CO-OP ATLANTIC – This Applicant requests a straight 10.0 cpl increase in all grades of gasoline in both pricing categories.  Further, this Applicant applied to increase all categories of diesel fuel by 7.7 cpl, stove oil by 6.7 cpl and furnace fuel by 5.7 cpl.  This wholesaler is not a refiner, and therefore attempts to service its customers through “spot market” purchases from other licensed wholesalers rather than on a firm contract based on approved prices, less a fixed discount.  The Commission feels that any other arrangement with respect to product pricing by those who are not in a position to do other than purchase refined product is fraught with its own risks in a regulated environment.  The Commission has not to date regulated in this regard with respect to individual agreements reached between refiners and other stakeholders in the industry.  This is an issue, however, which may need to be investigated further should the Commission become aware that competitors are being supplied with product at prices higher than those effective in this jurisdiction.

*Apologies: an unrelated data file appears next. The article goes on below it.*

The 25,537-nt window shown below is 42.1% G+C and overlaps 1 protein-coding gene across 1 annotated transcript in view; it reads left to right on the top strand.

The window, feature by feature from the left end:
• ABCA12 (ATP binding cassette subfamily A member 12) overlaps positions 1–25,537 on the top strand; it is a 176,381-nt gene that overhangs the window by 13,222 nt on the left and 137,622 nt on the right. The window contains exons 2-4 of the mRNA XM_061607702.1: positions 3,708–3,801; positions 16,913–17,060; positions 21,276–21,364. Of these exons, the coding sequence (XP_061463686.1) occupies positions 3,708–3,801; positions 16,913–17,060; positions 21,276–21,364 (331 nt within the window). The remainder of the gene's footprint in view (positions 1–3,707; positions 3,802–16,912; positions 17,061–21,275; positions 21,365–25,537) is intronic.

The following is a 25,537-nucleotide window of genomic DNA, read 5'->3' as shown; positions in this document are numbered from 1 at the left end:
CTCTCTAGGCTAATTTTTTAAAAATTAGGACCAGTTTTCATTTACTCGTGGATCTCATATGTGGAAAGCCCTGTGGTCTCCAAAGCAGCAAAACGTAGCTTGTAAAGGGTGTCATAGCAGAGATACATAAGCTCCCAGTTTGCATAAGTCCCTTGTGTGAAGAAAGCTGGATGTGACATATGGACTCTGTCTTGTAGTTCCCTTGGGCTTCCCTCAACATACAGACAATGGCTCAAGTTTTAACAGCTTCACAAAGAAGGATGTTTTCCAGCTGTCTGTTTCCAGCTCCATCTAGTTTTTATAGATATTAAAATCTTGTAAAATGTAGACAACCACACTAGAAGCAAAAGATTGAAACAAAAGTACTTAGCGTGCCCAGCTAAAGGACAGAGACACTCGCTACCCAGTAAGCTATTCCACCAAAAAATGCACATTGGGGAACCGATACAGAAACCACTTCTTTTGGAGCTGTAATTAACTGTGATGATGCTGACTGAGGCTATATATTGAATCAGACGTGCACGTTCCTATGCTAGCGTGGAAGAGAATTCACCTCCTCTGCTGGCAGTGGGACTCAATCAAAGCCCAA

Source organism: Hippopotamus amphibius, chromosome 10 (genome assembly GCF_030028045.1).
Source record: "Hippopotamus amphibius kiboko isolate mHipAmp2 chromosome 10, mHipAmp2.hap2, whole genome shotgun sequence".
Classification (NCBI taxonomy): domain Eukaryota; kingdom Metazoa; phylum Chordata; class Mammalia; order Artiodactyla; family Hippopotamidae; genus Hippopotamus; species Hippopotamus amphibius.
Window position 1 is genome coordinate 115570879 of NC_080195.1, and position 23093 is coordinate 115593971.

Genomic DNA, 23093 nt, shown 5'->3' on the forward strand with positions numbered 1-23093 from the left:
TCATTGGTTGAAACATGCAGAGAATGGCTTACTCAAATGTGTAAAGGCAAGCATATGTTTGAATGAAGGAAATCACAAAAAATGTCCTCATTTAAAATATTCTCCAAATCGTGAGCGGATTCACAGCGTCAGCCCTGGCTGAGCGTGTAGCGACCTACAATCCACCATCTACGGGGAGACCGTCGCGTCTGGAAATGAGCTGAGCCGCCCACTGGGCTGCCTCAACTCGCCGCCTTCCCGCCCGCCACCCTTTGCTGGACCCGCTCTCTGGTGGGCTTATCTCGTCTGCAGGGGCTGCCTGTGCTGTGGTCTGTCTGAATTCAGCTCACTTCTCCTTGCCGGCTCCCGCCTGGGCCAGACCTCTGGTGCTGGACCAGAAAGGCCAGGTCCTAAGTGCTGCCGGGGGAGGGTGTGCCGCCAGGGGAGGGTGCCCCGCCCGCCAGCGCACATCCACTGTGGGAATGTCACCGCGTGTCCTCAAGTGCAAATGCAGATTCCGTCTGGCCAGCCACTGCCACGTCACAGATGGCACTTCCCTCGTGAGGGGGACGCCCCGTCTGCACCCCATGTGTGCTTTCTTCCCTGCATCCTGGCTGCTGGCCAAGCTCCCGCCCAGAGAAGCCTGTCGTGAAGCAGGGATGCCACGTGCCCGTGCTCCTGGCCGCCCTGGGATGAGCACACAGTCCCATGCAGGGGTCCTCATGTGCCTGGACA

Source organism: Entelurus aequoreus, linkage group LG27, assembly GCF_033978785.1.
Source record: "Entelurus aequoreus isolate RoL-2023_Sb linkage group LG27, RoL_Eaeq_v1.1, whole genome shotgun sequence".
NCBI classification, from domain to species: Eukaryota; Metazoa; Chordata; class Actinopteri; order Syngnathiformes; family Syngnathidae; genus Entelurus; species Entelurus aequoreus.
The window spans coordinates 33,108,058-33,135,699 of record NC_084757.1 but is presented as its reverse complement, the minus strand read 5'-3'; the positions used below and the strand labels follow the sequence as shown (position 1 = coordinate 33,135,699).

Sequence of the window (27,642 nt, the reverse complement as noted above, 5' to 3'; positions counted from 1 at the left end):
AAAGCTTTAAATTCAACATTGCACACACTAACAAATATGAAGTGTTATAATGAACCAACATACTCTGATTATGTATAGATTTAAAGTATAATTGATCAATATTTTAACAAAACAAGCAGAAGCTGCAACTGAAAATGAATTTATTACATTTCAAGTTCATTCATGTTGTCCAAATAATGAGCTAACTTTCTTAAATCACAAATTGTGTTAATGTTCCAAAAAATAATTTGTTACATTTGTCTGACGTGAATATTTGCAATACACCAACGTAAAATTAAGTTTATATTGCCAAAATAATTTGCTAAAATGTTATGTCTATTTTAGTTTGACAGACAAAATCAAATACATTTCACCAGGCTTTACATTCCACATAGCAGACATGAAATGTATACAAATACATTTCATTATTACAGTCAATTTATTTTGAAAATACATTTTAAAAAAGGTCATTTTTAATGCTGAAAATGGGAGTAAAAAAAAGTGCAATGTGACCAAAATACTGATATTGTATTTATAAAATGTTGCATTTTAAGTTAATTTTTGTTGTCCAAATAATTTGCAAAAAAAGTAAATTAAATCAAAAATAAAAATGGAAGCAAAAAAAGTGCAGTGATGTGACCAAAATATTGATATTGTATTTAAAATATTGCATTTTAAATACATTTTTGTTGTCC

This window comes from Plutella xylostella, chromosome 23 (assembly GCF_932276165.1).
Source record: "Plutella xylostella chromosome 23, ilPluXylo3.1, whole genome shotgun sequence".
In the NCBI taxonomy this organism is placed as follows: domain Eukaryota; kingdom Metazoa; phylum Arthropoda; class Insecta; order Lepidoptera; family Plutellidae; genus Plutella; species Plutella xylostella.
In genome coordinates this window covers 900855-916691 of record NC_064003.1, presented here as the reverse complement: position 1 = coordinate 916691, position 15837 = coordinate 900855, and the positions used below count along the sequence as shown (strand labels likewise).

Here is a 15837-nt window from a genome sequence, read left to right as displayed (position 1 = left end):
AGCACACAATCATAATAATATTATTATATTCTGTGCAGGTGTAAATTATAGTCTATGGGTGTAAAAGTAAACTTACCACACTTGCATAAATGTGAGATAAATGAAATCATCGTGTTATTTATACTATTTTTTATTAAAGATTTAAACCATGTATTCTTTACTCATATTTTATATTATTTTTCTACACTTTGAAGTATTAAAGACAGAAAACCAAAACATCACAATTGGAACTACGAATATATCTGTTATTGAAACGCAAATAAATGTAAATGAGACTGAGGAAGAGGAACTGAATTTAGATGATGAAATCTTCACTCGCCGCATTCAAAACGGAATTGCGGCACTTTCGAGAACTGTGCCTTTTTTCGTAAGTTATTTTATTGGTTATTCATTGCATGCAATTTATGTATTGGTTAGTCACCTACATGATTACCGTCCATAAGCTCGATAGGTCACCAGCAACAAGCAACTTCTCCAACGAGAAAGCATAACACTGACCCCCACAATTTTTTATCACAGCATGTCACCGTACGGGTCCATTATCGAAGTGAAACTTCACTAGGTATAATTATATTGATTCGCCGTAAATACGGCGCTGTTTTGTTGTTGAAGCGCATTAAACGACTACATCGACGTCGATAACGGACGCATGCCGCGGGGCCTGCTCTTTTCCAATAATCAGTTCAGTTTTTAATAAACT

As referenced in previous orders, the Commission recognizes the difficulty of wholesalers in carving out their non-crude related costs as they relate to the Prince Edward Island market.  The Commission also understands the reluctance of wholesalers to provide information publicly which is necessary for the Commission to make proper decisions with respect to non-crude related costs.  Such being the case, it is difficult to deal with varied applications in such a way so as to achieve all the objectives of this industry.

The Commission hastens to point out, however, that the Petroleum Products Act, supra,  has as one of its goals the imposition of “universal” prices, by brand, throughout the Province.  Prices cited by others for other areas generally refer to a survey of regular unleaded gasoline, self-serve, in a particular city or area of a jurisdiction at a given point in time.  These prices can be altered at any time by either a wholesaler or a retailer.  In comparing prices available from surveys conducted in other jurisdictions with those in effect here, the Commission remains cognizant of the fact that the wholesale prices which it authorizes are effective for the entire Province, and normally remain constant for a period of approximately two months.  As a result, the system always has the potential for some element of under-recovery and over-recovery during specific periods.